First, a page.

This is an important metric which tells what percentage of visitors visited your site and left without visiting any other page on your site or performing any other activity. A bounce is captured when a single call request is sent to the web analytic server, say when a page is loaded and then the page is closed without triggering any other requests to the server. The way it is calculated is by capturing the single page session divided by total sessions for your page.
This metric can be captured at a page level and at a website level.
A bounce is captured when a single call request is sent to the web analytic server, say when a page is loaded and then the page is closed without triggering any other requests to the server. It is based on a single server call to the analytics tool server for processing (be it GA or omniture) meaning a single hit or an image request will only be accounted to bounces. These single-page sessions also have 0 seconds as session duration as there are no other hits occurring within the page. For example, if you have a single page and there is a video present which you want your users to click on, then this visit with a video view or click will not be considered for bounces or bounce rate calculation. To summarize, a visitor comes to your site by any of the digital channels with some intention, only to find that this is not the information he/she is looking for and closes the browser or exits the page without triggering any further action.
It’s always not necessary that a page with a high bounce rate is bad, for example: if a user is searching for an information and he lands on the page gets the information and exits. In this case the user has not visited any other related pages or maybe there is only a single page for this website, however the information was very useful for the user.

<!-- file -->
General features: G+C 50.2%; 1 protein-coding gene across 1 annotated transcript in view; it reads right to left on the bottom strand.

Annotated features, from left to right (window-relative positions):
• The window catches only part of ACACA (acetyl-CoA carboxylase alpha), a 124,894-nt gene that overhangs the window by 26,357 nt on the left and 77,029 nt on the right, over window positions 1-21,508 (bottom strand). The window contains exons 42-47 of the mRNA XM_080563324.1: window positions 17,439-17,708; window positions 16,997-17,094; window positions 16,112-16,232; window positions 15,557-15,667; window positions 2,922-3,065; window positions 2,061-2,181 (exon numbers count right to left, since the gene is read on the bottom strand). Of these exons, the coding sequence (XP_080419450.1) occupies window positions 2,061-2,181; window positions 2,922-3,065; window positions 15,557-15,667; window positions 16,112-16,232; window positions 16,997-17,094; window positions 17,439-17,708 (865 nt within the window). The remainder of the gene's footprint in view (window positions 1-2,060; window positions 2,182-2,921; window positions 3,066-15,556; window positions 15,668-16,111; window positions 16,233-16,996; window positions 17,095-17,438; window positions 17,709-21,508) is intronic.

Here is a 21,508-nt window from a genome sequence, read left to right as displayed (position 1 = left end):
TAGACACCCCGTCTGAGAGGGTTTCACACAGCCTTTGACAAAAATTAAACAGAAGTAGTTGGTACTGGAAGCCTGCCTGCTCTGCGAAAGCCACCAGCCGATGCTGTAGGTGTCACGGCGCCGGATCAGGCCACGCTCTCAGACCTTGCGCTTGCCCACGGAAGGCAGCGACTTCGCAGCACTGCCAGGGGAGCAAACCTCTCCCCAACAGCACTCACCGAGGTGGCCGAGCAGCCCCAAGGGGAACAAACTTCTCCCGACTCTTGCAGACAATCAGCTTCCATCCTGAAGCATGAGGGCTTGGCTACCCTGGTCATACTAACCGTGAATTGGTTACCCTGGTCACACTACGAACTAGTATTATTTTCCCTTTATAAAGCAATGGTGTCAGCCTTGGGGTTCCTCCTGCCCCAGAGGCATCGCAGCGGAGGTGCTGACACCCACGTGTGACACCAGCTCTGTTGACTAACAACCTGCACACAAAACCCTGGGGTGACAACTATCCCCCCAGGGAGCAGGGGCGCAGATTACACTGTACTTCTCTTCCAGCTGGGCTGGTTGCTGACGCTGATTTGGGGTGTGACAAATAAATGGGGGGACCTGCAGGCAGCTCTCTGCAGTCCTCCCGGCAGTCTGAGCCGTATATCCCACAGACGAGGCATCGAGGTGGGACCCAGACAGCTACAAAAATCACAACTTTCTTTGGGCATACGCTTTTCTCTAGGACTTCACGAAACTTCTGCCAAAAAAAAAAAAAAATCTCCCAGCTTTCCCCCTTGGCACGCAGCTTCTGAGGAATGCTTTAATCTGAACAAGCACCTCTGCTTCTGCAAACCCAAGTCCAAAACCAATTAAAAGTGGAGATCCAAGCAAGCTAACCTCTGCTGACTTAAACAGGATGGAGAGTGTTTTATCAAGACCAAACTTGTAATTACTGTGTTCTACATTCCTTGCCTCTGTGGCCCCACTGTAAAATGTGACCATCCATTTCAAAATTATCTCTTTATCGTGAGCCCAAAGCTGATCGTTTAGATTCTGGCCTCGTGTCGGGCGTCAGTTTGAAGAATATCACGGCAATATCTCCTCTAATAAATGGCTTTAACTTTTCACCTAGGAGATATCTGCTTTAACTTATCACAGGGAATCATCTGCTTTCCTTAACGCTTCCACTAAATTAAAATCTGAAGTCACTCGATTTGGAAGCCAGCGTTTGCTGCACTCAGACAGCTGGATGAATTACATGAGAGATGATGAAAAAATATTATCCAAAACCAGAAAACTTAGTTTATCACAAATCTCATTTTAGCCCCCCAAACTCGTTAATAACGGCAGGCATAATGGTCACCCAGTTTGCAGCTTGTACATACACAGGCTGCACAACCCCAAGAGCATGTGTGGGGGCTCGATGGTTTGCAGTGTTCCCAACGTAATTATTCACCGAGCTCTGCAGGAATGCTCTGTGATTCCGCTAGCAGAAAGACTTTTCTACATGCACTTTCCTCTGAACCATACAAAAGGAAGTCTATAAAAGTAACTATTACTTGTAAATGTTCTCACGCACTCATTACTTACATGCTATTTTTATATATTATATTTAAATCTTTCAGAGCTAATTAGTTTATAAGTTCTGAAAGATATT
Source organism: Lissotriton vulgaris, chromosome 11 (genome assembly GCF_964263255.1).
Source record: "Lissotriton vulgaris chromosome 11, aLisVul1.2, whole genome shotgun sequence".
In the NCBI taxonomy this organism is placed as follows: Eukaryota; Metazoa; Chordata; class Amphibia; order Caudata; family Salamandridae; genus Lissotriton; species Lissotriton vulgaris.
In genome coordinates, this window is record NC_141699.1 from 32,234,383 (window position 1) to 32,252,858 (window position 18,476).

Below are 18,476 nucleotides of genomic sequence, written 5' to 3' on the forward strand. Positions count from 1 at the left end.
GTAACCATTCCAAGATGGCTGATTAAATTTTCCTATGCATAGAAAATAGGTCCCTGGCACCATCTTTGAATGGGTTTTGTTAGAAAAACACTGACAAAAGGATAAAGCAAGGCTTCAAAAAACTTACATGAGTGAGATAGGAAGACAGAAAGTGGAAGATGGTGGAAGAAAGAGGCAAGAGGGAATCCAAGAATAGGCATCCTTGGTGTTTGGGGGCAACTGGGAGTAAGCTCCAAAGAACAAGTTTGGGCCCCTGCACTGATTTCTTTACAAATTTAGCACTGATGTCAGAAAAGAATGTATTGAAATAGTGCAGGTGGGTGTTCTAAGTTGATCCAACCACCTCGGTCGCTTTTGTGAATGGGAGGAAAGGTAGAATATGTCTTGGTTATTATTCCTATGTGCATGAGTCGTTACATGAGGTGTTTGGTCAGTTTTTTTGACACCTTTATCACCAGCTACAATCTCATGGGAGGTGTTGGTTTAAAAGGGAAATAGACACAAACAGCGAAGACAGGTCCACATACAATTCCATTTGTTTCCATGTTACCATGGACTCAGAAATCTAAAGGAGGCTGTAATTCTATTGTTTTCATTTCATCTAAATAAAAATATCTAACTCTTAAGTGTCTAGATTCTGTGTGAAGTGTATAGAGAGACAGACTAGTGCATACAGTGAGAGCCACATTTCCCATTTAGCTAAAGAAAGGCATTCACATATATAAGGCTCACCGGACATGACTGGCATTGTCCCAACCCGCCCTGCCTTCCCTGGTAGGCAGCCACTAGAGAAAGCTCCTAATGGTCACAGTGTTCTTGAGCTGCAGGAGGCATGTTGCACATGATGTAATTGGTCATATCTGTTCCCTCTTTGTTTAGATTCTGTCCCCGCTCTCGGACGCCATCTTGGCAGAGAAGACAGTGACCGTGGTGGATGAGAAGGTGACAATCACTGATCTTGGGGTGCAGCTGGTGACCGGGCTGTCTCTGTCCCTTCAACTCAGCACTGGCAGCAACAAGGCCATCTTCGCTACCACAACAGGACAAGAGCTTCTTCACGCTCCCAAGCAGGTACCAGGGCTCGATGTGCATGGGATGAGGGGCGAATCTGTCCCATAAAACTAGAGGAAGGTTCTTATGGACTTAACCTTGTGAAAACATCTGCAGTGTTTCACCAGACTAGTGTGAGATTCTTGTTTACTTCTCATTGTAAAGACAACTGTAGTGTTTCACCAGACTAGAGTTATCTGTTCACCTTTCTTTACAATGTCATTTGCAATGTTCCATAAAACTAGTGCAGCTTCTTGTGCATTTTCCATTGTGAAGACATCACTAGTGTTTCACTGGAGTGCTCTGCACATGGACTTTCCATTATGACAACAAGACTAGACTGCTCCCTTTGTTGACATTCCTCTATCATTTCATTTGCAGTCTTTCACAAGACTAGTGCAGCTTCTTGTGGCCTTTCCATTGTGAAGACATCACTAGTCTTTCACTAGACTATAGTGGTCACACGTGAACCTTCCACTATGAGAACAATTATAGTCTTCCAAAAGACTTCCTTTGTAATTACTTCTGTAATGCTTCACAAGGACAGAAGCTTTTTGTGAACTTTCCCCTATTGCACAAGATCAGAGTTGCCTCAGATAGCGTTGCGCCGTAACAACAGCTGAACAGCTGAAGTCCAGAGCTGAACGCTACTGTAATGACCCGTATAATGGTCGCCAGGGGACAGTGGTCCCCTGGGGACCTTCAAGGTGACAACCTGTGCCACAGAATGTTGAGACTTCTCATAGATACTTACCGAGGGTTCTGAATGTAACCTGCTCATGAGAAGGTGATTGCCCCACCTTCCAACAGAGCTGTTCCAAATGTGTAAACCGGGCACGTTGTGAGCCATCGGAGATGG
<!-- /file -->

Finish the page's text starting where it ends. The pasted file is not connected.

Quicksprout has created some amazing infographic which shows the average industry benchmark data for bounce rate based on the classification of website based on content websites (40% – 60%), lead generation (30 – 50%), blogs (70 – 98%), Retail sites (20 – 40%), service sites (10 – 30%), Landing pages (70 – 90%). A high bounce rate on your page should be an indicative of revamping your content, slow loading of page, technical error on your page, or may be your campaign is targeting wrong audience who really are not interested in your content.
So, what can you do to keep a check of bounces on your sites?
- Pull up the report in your web analytic tool for all your webpages and then see which pages have got huge bounces.
- Isolate these pages and check whether the referral links re-directing the traffic to these sites have huge bounces? Is the traffic of bad quality, do you still want to keep your links within these sites?3
- Look at the search keywords report using your analytic tool and then check which keywords are having high bounces. This analysis should help you when you bid on keywords using PPC campaigns. (Note: If your predominant search engine is google.com, it won’t provide you with the list of organic keywords in your search keywords report as google has stopped sharing this information) Read more about this at search engine watch4
- Do an internal analysis of your pages over the past few years and see if there is any trend for certain pages which has high bounces, if yes then check the above points and try revamping the content and targeting.
- Provide clear navigation and search facility within your site. If your website attracts returning visitors more, keep the content fresh. Make sure the latest content is displayed at the top.